You might have heard that Democrats are more enthusiastic about voting in the midterm than Republicans for the first time since 2006. But to demonstrate that they’re taking nothing for granted, yesterday the Democratic National Committee launched the largest and most comprehensive effort ever undertaken by the party to motivate minority voters in a midterm election year. Here are some of the specifics:
* $1.2 million split across 16 state parties to hire community organizers targeting groups who have been historically unlikely to vote — including black, Latino, Asian, millennial and rural voters.
* a new database that seeks to identify 25 million likely Democratic voters who are currently unregistered and seemingly removed from the political process.
* will focus on mobilizing minority communities in Midwestern urban centers such as Milwaukee, Detroit and St. Louis, which have sizable black populations. Latino and Asian minority communities will be the primary targets of organizing in the West and Southwest, and in the New England states of Maine and New Hampshire, Democrats will prioritize millennial voters.
* The organizers, who will report to the local state party they are assigned to, will be tasked with developing strategies to increase turnout and voter engagement.
* The party is also planning a nationwide advertising buy aimed at raising awareness of the midterm elections among “sporadic voters” nationwide, party aides said.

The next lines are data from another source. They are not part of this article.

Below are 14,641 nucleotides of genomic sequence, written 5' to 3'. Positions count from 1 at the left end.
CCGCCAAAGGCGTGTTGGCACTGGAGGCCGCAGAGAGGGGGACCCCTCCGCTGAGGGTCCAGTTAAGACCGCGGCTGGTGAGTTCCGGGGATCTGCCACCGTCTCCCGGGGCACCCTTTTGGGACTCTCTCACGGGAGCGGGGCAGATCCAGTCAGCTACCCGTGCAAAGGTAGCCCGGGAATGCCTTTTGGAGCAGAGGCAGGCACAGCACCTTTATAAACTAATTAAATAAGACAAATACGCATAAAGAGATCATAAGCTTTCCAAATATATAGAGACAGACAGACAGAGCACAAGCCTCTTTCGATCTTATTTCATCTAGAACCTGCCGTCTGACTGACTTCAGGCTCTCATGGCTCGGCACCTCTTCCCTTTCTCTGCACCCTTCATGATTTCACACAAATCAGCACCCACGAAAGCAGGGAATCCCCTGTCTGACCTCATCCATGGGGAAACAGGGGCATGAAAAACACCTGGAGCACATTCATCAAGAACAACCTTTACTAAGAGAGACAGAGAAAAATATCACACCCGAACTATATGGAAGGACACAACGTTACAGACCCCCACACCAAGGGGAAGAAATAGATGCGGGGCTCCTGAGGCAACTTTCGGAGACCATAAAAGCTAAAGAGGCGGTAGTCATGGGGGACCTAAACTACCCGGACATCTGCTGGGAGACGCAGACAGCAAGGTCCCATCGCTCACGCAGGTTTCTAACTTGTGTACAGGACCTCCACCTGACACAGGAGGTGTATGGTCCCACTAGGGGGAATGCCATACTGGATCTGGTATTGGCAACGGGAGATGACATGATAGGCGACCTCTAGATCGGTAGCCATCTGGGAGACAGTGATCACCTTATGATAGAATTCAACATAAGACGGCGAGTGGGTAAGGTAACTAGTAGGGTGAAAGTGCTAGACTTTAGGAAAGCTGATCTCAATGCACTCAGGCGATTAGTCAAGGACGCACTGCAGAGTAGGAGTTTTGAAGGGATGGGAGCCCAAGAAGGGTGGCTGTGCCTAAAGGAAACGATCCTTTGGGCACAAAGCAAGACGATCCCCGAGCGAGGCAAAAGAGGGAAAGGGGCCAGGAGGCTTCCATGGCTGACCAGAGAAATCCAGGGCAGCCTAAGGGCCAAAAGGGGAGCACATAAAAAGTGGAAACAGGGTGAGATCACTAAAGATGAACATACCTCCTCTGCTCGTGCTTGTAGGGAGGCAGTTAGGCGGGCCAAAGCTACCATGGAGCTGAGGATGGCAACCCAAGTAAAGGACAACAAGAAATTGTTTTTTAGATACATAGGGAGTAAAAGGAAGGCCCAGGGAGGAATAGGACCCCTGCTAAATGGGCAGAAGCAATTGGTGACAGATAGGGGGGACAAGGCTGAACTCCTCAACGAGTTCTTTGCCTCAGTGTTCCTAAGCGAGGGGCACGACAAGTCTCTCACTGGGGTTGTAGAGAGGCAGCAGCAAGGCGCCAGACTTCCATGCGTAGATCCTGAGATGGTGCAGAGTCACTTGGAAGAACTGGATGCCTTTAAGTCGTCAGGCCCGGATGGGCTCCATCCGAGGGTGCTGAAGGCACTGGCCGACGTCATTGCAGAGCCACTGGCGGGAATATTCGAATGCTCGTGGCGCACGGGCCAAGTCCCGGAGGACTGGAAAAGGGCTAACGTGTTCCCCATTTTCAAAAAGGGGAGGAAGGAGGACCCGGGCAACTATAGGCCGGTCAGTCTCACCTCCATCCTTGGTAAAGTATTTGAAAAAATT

Keep in mind that this is the first national election since the DNC chose Tom Perez as chair. Here is what he said about this initiative:
“We are investing in our base communities, which are the heart of the Democratic Party, and putting organizers on the ground across the country because we know that’s the only way we’ll win,” said Tom Perez, the D.N.C. chairman.
After major wins last November in states like Virginia, this is what Perez promised:
We put hope and optimism on the ballot; Republicans put up fear and division. Last night wasn’t inevitable. It took incredible, incredible hard work. But we came together and did it. We won because we had great candidates at every level of government, and because we committed to a ground game. This is what the new DNC is about. … we must be about building strong partners in the grassroots movement, and we are committed to it.
The DNC can’t do voter mobilization all an their own. They need partners. If this effort expands those partnerships and provides people on the ground with the tools and data they need to do the job, the party will have done its job to help mobilize a blue wave this November.